- Opportunities for Participation and Contribution which is facilitated by giving learners opportunities for being responsible for self and others; for reflection and critical thinking, for mastery learning and creative expression
Research by Werner, Bernard and others indicate that one fo the major contributing factors towards resiliency is a positive relationship with an adult. Optimally it should be a parent. But if the parent is not available for any reason, it can be a teacher or coach.
Ways that educators can connect with learners include:
- Finding one on one time with learners – during group work time, walking to lunch or specials, during recess, etc.
- Listen deeply and attentively to what the learners have to say.
- Insure that each and every learner knows “You Matter”
- Enjoy being with the students. If you don’t care deeply about them, then I believe there is problem. I have said and will continue to say to my pre-service teachers, if you don’t love them find another profession.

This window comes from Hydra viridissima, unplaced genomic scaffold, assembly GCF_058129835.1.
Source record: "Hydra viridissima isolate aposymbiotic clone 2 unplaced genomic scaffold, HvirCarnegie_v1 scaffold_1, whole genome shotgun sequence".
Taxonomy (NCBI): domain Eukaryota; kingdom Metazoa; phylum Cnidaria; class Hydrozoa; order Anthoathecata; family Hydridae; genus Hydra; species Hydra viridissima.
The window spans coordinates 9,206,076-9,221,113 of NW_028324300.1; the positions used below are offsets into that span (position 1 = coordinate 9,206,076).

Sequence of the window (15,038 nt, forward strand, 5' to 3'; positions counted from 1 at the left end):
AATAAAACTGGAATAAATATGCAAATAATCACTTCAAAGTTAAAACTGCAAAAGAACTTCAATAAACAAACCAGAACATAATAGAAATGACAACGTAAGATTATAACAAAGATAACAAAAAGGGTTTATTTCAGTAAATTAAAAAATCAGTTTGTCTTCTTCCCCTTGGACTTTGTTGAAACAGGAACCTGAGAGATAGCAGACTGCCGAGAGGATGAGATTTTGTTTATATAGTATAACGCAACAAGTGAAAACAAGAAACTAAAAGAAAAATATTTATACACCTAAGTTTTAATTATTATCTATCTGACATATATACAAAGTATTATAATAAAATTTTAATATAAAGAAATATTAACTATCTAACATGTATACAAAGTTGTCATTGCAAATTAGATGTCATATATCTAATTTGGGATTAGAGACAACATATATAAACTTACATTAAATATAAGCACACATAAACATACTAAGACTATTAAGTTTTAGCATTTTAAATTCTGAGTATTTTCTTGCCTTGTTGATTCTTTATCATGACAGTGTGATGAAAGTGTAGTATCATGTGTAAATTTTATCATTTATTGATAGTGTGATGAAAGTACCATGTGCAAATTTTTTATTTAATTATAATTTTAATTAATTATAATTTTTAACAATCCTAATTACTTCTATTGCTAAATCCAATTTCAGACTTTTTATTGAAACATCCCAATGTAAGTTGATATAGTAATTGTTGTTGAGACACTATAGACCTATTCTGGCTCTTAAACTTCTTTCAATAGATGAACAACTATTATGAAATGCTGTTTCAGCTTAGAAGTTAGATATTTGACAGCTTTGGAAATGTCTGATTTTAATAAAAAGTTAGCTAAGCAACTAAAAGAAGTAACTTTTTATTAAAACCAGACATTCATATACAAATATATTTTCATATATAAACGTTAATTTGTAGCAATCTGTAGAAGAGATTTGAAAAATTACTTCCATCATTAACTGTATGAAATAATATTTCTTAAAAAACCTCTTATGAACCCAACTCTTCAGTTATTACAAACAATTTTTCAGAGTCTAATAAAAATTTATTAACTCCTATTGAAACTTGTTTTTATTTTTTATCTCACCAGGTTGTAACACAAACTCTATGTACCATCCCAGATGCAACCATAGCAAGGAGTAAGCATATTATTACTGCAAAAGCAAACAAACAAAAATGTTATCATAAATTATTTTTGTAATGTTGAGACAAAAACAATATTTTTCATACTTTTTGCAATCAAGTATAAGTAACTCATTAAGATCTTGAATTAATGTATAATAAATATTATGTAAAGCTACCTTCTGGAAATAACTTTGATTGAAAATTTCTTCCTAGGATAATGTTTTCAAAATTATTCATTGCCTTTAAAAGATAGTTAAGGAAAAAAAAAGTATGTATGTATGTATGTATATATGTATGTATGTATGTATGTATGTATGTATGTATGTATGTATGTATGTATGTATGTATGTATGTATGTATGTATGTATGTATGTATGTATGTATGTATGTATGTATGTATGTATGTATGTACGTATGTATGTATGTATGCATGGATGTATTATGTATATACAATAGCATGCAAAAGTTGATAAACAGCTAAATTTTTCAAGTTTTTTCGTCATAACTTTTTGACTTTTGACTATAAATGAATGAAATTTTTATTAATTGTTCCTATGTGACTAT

Given the skills that promote resiliency, it is also the educator’s responsibility to:
- Build a sense of community in the classroom;
- Give students the opportunity to ask for help;
- Give learners the opportunity to assist one another during difficult and challenging learning activities;
- Honor, encourage, and reinforce the expression of feelings;
- Encourage and reinforce learners’ own innate resiliency;
- Promote and teach learners how to be assertive;
- Ask learners to be accountable for their behavior – both positive and negative;